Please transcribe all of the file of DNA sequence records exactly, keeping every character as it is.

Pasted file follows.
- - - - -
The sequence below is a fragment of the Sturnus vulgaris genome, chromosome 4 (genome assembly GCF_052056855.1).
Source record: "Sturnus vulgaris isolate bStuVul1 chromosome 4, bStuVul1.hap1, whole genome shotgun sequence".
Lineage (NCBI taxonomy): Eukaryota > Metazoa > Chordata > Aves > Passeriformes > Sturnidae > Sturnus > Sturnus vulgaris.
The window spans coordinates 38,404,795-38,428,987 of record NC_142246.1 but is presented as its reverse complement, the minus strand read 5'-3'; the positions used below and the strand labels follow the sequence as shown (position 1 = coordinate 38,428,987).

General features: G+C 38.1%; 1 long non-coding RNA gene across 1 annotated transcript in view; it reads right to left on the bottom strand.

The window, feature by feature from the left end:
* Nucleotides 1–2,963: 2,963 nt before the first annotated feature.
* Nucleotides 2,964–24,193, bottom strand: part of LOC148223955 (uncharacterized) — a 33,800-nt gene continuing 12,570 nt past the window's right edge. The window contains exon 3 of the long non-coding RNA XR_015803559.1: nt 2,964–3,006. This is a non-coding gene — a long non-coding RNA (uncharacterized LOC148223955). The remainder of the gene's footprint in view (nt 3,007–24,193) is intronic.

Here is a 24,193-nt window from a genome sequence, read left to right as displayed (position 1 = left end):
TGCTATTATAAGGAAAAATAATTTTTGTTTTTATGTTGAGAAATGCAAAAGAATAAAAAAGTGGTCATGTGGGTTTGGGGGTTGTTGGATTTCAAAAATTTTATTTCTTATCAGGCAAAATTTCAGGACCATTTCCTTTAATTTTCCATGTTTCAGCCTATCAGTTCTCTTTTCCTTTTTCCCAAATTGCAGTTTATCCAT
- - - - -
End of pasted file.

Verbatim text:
The sequence below is a fragment of the Sturnus vulgaris genome, chromosome 4 (genome assembly GCF_052056855.1).
Source record: "Sturnus vulgaris isolate bStuVul1 chromosome 4, bStuVul1.hap1, whole genome shotgun sequence".
Lineage (NCBI taxonomy): Eukaryota > Metazoa > Chordata > Aves > Passeriformes > Sturnidae > Sturnus > Sturnus vulgaris.
The window spans coordinates 38,404,795-38,428,987 of record NC_142246.1 but is presented as its reverse complement, the minus strand read 5'-3'; the positions used below and the strand labels follow the sequence as shown (position 1 = coordinate 38,428,987).

General features: G+C 38.1%; 1 long non-coding RNA gene across 1 annotated transcript in view; it reads right to left on the bottom strand.

The window, feature by feature from the left end:
* Nucleotides 1–2,963: 2,963 nt before the first annotated feature.
* Nucleotides 2,964–24,193, bottom strand: part of LOC148223955 (uncharacterized) — a 33,800-nt gene continuing 12,570 nt past the window's right edge. The window contains exon 3 of the long non-coding RNA XR_015803559.1: nt 2,964–3,006. This is a non-coding gene — a long non-coding RNA (uncharacterized LOC148223955). The remainder of the gene's footprint in view (nt 3,007–24,193) is intronic.

Here is a 24,193-nt window from a genome sequence, read left to right as displayed (position 1 = left end):
TGCTATTATAAGGAAAAATAATTTTTGTTTTTATGTTGAGAAATGCAAAAGAATAAAAAAGTGGTCATGTGGGTTTGGGGGTTGTTGGATTTCAAAAATTTTATTTCTTATCAGGCAAAATTTCAGGACCATTTCCTTTAATTTTCCATGTTTCAGCCTATCAGTTCTCTTTTCCTTTTTCCCAAATTGCAGTTTATCCAT